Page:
- MN: Another’s outside storage unit at an apartment building found because its key was found during a search of the apt couldn’t be searched under apt SW
- CO: Def’s DNA was unlawfully collected in a juvenile proceeding and entered into CODIS, and the exclusionary rule is applied
- W.D.Va.: § 1983 case over same search lost in state court is barred by Heck
- LA1: Changing suppression issue on appeal from lack of PC to arrest to an unreasonable search is waiver of the issue
- S.D.N.Y.: Exclusionary rule doesn’t apply to federal supervised release hearings
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Fourth Amendment cases,
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"If it was easy, everybody would be doing it. It isn't, and they don't."
“I am still learning.”
—Domenico Giuntalodi (but misattributed to Michelangelo Buonarroti (common phrase throughout 1500's)).
"Love work; hate mastery over others; and avoid intimacy with the government."
—Shemaya, in the Thalmud
"A system of law that not only makes certain conduct criminal, but also lays down rules for the conduct of the authorities, often becomes complex in its application to individual cases, and will from time to time produce imperfect results, especially if one's attention is confined to the particular case at bar. Some criminals do go free because of the necessity of keeping government and its servants in their place. That is one of the costs of having and enforcing a Bill of Rights. This country is built on the assumption that the cost is worth paying, and that in the long run we are all both freer and safer if the Constitution is strictly enforced."
—Williams v. Nix, 700 F. 2d 1164, 1173 (8th Cir. 1983) (Richard Sheppard Arnold, J.), rev'd Nix v. Williams, 467 US. 431 (1984).
"The criminal goes free, if he must, but it is the law that sets him free. Nothing can destroy a government more quickly than its failure to observe its own laws, or worse, its disregard of the charter of its own existence."
—Mapp v. Ohio, 367 U.S. 643, 659 (1961).
"Any costs the exclusionary rule are costs imposed directly by the Fourth Amendment."
—Yale Kamisar, 86 Mich.L.Rev. 1, 36 n. 151 (1987).
"There have been powerful hydraulic pressures throughout our history that bear heavily on the Court to water down constitutional guarantees and give the police the upper hand. That hydraulic pressure has probably never been greater than it is today."
— Terry v. Ohio, 392 U.S. 1, 39 (1968) (Douglas, J., dissenting).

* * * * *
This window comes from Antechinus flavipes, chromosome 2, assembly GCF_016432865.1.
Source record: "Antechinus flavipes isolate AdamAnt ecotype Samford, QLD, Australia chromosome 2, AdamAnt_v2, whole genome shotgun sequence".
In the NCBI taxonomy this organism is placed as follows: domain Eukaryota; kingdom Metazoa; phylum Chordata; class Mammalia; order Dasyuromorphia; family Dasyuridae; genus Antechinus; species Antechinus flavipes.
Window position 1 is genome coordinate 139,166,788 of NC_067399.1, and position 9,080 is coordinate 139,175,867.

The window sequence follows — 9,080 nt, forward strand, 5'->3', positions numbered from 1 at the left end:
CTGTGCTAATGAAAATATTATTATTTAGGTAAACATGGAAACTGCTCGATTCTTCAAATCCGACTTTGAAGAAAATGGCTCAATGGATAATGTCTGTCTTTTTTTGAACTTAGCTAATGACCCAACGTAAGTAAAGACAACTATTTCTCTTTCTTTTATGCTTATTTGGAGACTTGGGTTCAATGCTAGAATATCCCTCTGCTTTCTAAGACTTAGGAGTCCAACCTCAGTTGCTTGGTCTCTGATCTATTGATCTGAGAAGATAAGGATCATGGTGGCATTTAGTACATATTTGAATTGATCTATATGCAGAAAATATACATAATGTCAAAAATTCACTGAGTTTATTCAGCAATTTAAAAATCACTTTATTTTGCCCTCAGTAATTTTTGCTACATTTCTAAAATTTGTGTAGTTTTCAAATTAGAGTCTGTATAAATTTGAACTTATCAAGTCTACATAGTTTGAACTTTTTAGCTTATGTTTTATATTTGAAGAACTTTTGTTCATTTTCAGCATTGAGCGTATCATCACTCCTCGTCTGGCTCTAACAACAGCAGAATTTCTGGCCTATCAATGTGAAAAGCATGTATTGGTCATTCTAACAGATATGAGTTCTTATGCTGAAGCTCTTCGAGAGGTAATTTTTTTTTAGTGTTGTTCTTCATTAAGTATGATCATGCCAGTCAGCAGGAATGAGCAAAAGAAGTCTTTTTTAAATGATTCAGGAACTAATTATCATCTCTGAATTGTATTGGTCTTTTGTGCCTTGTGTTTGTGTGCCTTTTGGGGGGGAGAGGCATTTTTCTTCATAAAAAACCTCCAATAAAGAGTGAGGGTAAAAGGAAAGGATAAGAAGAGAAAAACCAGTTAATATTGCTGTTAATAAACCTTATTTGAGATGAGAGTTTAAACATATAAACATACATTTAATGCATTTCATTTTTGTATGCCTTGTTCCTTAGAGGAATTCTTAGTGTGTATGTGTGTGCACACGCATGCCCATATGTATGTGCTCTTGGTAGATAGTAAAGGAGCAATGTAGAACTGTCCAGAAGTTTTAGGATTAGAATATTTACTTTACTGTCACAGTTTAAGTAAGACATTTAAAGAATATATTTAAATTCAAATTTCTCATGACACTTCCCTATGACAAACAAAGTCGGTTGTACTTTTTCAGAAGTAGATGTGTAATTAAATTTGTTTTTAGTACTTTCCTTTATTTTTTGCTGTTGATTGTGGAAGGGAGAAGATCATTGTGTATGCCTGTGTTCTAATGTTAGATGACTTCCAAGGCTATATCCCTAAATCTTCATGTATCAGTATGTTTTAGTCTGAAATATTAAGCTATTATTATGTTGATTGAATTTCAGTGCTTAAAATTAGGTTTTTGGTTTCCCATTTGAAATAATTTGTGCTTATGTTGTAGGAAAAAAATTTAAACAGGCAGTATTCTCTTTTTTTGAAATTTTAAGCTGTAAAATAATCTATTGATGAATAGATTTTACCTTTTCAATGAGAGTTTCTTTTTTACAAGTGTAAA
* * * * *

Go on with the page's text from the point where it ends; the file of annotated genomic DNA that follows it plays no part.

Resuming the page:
"The great end, for which men entered into society, was to secure their property."
—Entick v. Carrington, 19 How.St.Tr. 1029, 1066, 95 Eng. Rep. 807 (C.P. 1765)
"It is a fair summary of history to say that the safeguards of liberty have frequently been forged in controversies involving not very nice people. And so, while we are concerned here with a shabby defrauder, we must deal with his case in the context of what are really the great themes expressed by the Fourth Amendment."
—United States v. Rabinowitz, 339 U.S. 56, 69 (1950) (Frankfurter, J., dissenting)
"The course of true law pertaining to searches and seizures, as enunciated here, has not–to put it mildly–run smooth."
—Chapman v. United States, 365 U.S. 610, 618 (1961) (Frankfurter, J., concurring).
"A search is a search, even if it happens to disclose nothing but the bottom of a turntable."
—Arizona v. Hicks, 480 U.S. 321, 325 (1987)
"For the Fourth Amendment protects people, not places. What a person knowingly exposes to the public, even in his own home or office, is not a subject of Fourth Amendment protection. ... But what he seeks to preserve as private, even in an area accessible to the public, may be constitutionally protected."
—Katz v. United States, 389 U.S. 347, 351 (1967)
“Experience should teach us to be most on guard to protect liberty when the Government’s purposes are beneficent. Men born to freedom are naturally alert to repel invasion of their liberty by evil-minded rulers. The greatest dangers to liberty lurk in insidious encroachment by men of zeal, well-meaning but without understanding.”
—United States v. Olmstead, 277 U.S. 438, 479 (1925) (Brandeis, J., dissenting)
“Liberty—the freedom from unwarranted intrusion by government—is as easily lost through insistent nibbles by government officials who seek to do their jobs too well as by those whose purpose it is to oppress; the piranha can be as deadly as the shark.”